Sunday, March 6, 2011

No-thank-you helpings: baked beans

My grandfather was not a cook. Grandma was the one who spent Sundays in the kitchen amidst steaming pots and pans, producing the ubiquitous pot roast Sunday dinner. But Grandpa knew how to be an appreciative diner. He knew how to give compliments, and he knew when to get out of the way of a hurried cook. Grandpa would run to the store at least twice a Sunday to pick up things that Grandma thought she had and didn't, or had forgotten in her Saturday shopping.

Every once and a while, Grandpa would venture into the kitchen on his own. He had a small repertoire of things that he made for himself on the in-between times, or when Grandma wasn't home. They were exclusively things that he loved. And one of those things was Boston baked beans.

I thought baked beans were possibly the most disgusting things ever. A vegetarian, and an angst-filled teenager, the cold syrupy consistency of the sauce from the can, with those floating globs of bacon were enough to make my skin crawl and my throat close. I truly abhorred the maple-syrupy smell of them.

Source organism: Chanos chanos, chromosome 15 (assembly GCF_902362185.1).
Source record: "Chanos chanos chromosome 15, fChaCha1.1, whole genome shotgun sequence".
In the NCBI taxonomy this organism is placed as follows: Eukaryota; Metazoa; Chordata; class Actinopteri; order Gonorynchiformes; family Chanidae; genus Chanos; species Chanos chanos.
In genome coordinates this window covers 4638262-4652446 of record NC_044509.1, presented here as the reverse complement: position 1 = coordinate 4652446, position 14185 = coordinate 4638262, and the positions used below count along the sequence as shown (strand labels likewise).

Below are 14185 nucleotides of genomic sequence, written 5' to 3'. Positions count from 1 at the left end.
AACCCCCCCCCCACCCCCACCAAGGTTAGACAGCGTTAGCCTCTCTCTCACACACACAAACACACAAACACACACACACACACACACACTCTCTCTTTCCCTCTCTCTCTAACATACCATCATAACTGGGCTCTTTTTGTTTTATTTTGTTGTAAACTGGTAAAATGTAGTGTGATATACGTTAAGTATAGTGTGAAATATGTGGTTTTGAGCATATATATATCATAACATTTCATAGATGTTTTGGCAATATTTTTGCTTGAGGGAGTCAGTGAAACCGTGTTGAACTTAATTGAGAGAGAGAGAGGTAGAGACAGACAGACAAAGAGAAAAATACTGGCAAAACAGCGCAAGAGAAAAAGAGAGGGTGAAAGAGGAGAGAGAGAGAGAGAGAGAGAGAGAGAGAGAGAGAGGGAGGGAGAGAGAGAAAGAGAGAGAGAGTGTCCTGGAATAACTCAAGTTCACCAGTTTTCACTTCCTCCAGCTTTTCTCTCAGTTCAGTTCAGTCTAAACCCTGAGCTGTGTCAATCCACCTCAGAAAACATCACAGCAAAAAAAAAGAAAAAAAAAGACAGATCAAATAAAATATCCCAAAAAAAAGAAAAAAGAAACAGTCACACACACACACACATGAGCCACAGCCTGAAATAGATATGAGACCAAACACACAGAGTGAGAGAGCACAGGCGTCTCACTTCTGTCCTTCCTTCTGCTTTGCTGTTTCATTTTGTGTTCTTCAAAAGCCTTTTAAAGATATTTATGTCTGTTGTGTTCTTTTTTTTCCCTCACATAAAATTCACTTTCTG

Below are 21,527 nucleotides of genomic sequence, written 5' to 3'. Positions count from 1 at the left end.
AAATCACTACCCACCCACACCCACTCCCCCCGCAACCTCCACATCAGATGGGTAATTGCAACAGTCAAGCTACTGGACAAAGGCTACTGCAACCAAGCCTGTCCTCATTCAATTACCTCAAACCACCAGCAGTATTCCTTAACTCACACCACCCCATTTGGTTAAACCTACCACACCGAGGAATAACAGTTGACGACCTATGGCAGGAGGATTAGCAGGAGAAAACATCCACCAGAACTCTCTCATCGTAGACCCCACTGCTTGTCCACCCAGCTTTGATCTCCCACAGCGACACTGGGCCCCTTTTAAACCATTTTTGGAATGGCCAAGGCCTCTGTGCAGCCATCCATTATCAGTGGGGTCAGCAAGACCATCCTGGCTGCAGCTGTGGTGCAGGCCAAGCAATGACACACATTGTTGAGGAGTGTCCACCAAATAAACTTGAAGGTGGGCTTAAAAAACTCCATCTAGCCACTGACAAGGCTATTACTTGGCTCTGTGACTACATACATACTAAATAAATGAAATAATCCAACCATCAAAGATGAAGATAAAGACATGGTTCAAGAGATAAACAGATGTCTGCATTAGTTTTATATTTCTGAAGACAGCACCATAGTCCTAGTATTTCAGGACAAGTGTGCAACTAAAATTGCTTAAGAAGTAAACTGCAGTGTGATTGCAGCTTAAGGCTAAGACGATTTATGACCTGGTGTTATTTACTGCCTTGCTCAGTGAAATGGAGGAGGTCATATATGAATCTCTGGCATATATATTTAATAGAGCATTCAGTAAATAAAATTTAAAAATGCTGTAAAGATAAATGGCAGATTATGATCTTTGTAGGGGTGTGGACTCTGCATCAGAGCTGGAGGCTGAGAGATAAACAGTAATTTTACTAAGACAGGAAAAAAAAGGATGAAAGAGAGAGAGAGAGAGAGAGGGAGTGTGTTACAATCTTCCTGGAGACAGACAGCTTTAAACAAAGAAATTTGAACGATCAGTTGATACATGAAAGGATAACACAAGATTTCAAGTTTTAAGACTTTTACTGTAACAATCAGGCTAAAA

Eighteen years later, my grandfather has been gone for a long time now. His honest blue eyes, and his mild pink skin. His heavy glasses, his thin gray hair, his big hands with the gold wedding ring are well-loved memories. His smell of after-shave, Dial soap, and boat engines and lawnmowers lives only in my imagination.

In honor of my Grandpa, and on a whim, I decided yesterday to give one of his favorites a try. I can't stomach the canned variety, but I've got simmering in the oven right now my first pot of Boston beans.

  1. Salt pork, bacon and finely chopped onion in a cast-iron pot over medium heat until the fat is rendered.
  2. Add in a pound of beans (soaked), 2 tbsp of hot and spicy mustard, 1 1/4 tsp of salt, 1/2 c molasses and 9 c of water. Bring to a boil.
  3. Once boiling, cover and place in a 300-degree oven.
  4. Bake for 2 hours and stir. Bake another 2 hours, or until beans are tender.
  5. Add 1 more tbsp molasses and a dash of cider vinegar. Season to taste with salt and pepper and serve.

So far it smells great. Here's to it, Grandpa. Life has taught me to be more charitable. To love even the humble baked bean. Maybe I inherited a bit of your English manners after all.

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